With the technological advancement of** lithium ion batteries**, more and more power tools are using them: drills, grinders, edgers and laser levels are just a few examples.

We saw earlier what a battery is and how to choose it; In this article we will cover in depth a fundamental aspect when making the choice: the call *capacity*, which refers to the capacity of the **battery** to provide a constant current flow for a specified time.

## Amperage, capacity, charge and energy: a little theory

It is necessary to correctly understand the difference between the intensity of an electric current and the energy it gives in a given period of time. Also the difference that exists with the voltage or voltage, and what is the relationship between both magnitudes.

### Definitions referring to tool batteries

#### Coulomb (unit of electric charge)

The coulomb is a unit **YES** (International System of Measurements) that measures electrical charge. One coulomb equals the electric charge of 6.242 × 10¹⁸ protons.

#### Ampere (unit of electric current intensity)

A **ampere** is a unit **YES** which measures the intensity of an electric current, defining it as the passage of an electric charge per unit of time. Formally, a **ampere** It is equivalent to the passage of an electric charge of 1 C (Coulomb) per second.

A major **amperage**, greater intensity of electric current.

#### Volt (unit of electrical voltage)

The volt is also a unit **YES**, and measures the voltage or potential difference between two points in an electrical circuit. One volt is equivalent to the difference in electrical potential between two points in a circuit when a current of 1 A (one ampere) dissipates 1 W (one watt) of power between those two points.

#### Watt (unit of power)

The watt is also a unit** YES**, and measures power (understood as energy transfer); 1 W is equivalent to the transfer of an energy of 1 J (one joule) per second.

### What does this all mean? And what implications does it have on machines and tools?

To understand these concepts a little better, let’s consider a concrete and everyday example: a drill, which has an electric motor whose power is 1000 W (1 kW). Connected the drill to an outlet that supplies 220 V (volts), a current of approximately 4.5 A will be generated between the terminals of the outlet.

If the drill were cordless and its motor had a lower power, about 50 W (0.05 kW), an 18 V battery would generate an electrical current of about 2.78 A.

#### Ampere-hour (unit of electrical charge per time)

Now we are in a position to better understand the unit **Ah** (Ampere / hour): it is a unit that is commonly said to measure the *capacity* of a battery, although formally what it indicates is the electrical charge that it delivers. In order not to be confused with the capacity itself (which is expressed in faradays), here we will talk about electrical charge per unit of time.

A **Ah** (ampere / hour) equals the charge transferred by an electrical current of a **ampere** flowing evenly for an hour; this is equivalent to saying that it is an electrical charge of 3600 C distributed evenly throughout an hour.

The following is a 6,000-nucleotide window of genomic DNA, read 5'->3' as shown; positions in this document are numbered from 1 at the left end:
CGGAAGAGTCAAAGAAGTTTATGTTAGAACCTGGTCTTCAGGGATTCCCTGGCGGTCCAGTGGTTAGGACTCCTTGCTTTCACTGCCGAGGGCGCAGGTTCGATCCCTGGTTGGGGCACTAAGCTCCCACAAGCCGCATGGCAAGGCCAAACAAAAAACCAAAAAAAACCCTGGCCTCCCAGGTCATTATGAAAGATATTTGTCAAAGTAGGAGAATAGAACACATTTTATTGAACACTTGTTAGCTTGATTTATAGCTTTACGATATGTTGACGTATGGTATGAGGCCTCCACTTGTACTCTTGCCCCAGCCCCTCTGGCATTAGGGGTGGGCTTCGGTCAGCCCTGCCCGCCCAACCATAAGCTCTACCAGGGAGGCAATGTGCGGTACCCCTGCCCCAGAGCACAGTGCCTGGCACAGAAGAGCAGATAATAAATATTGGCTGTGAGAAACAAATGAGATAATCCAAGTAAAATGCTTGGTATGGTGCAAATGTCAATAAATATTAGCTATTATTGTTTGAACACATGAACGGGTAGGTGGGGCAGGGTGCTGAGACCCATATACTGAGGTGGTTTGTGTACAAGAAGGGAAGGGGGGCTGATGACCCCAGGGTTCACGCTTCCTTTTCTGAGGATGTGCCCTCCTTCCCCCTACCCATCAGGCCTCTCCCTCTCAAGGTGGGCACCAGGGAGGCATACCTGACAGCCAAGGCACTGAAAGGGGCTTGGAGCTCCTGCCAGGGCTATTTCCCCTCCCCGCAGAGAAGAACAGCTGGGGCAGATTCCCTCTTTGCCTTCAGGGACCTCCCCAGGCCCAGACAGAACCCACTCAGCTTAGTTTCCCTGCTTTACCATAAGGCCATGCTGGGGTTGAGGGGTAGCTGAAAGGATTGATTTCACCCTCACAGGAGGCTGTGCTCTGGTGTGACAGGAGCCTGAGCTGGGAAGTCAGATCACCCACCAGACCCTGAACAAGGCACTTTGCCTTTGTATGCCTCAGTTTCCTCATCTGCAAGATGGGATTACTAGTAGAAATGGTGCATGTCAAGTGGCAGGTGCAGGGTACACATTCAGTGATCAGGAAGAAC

A battery whose *capacity* is 3600 **Ah** will deliver an electrical current of 3.6 A stably over time. Now, what happens when the **battery** starts to download? Here it is necessary to understand that it is not enough to know that the **battery** delivers 3.6 Ah; the discharge factor must be taken into account.

The carrying capacity of a **battery** is expressed as the product of the electric current that a **battery** It can supply uniformly for 20 hours at a temperature of 20 ° C without falling below a certain voltage between terminals.

For example, a **battery** 3.6 Ah and 18 V will deliver 0.36 A over 10 hours if the ambient temperature is kept at 20 ° C, without falling below its nominal voltage of 18 V. If the power requirements are higher, will be able to deliver, for example, 3.6 A for one hour, after which the voltage will start to drop as the **battery** is depleted.

## Influence of the Ah of the battery in the choice of electric tools

The consumption of a laser level is not the same as that of a cordless drill. In both cases, it is necessary to understand which factors are the most important when choosing a **battery** appropriate in relation to price / performance.

First of all it is important to know in advance that there is no standard for **batteries** of power tools; therefore, each manufacturer implements its own designs that may even vary between models.

As a general rule, the higher the *capacity*, greater the number of hours than the **battery** It will provide energy in a usable way without the need to recharge it. Thus, a **battery** 4 Ah and 18V will power a cordless screwdriver for a whole day with moderate work.

Every day the **cordless tools**Hence the importance of knowing about batteries in order to correctly choose the one that best suits our needs.

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